By Mary Collins
I never expected my trans son, Donald, whom I battled with over his medical decisions during his transition in high school and college, would ever agree to pen a collection of essays with me that explored our painful emotional journey—nearly failed journey—as a family.
I never expected that after traveling to Yale Medical School, elite private colleges, professional conferences and conventions, that our best Q&A about At the Broken Places: A Mother and Trans Son Pick Up the Pieces would be with a group of freshmen at a small regional public university. The honors students had all read the book, processed the tense emotional landscape it explored, and accepted the ambiguity of it all.
They accepted not taking sides.
I never expected parents of transgender children who attended our events to have such an intense emotional response to my candor and expressions of grief over the “loss” of the daughter I thought I had. They often hang on my arm, weep, and literally shake as they let go, one by one, each of the feelings they’ve been hiding.
They come out of their emotional closet.
I never expected to receive so many heart-felt messages from people all over the country. Even one man in Canada, who opened his Facebook message with, “I am a normal person, not some creep…” went on to share that he loves his only boy, now a transgender girl, more than anything, but “absolutely hates the fact that I have this overwhelming feeling that here, in 2017, I’m supposed to be able to flick a switch, accept all of this and move on.” He confessed to “feeling bad for feeling this way.”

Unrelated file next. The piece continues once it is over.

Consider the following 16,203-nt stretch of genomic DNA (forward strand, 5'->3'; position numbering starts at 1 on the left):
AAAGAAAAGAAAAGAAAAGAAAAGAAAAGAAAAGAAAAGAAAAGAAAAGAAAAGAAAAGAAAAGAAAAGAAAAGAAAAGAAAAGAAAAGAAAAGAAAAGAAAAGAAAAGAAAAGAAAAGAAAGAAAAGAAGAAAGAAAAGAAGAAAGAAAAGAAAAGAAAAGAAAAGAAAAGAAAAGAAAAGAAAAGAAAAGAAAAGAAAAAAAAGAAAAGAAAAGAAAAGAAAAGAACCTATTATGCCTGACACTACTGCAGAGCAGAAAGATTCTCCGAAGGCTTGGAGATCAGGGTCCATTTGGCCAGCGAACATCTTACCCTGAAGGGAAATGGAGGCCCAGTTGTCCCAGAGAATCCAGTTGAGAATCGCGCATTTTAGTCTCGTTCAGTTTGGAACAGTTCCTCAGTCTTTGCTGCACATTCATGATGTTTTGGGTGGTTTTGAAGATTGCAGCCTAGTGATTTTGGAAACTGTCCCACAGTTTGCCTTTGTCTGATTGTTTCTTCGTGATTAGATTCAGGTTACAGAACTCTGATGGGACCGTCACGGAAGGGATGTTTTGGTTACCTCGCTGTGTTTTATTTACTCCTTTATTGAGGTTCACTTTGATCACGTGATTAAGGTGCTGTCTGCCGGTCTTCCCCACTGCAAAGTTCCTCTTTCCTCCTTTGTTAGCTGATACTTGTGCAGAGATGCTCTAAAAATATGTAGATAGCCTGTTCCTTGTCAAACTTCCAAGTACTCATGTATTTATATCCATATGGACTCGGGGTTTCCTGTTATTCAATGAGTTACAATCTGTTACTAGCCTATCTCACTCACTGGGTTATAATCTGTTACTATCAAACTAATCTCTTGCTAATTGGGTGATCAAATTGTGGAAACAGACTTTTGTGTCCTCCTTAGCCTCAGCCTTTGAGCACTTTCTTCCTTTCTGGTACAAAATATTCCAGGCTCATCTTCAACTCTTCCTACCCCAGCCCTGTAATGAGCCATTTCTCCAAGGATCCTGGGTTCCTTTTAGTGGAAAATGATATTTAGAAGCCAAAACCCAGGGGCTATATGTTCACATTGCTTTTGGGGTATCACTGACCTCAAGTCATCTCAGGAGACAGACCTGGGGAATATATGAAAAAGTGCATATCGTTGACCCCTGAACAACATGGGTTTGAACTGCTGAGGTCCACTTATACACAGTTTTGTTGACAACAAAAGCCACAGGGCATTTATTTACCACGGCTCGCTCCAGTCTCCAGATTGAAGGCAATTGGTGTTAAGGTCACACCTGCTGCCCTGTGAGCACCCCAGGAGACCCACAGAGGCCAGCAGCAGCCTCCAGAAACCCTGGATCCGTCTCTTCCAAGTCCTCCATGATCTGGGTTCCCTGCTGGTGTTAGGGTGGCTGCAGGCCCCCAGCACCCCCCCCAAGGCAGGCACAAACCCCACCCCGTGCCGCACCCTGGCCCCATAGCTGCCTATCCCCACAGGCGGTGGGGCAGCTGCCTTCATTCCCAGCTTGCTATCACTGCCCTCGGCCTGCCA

I never expected to be so completely awed by Donald’s emerging sense of self as an adult, as a trans man, as an author and public spokesperson. In less than a year, I feel that being on the road together has shown me so many layers of his complex personality, especially his fair-mindedness with questioning parents and audience participants who ask inappropriate questions, and his incredible sense of humor. Before our biggest audience for an event—several hundred college counselors from across the US—Donald broke the tension by singing the praises of Moose the Therapy Dog, who was on hand in the audience care of a counselor from VA Tech.
Who knew that somehow a golden lab named Moose could be part of our road show?!
I always knew that books and art have so much power to transform, but I never expected our book to transform so much about us as a family emerging from a tough emotional transition.
As mom and son, we have shared awesome fried chicken in North Carolina; constantly revisited and learned something new from our own book each time we prepared for a new audience; shared jokes, discussed books and the news, sought out good coffee shops, and admired the design of public spaces in ways few people I know even bother to notice.
I never expected the book would help us reconnect, to regain empathy for each other, to retouch love.
About the Author
Mary Collins worked for twenty years as a freelance writer and editor for a range of clients, including the National Geographic Society and Smithsonian Institution. She is currently a professor of nonfiction at Central Connecticut State University. She is the co-author of At the Broken Places: A Mother and Trans Son Pick Up the Pieces.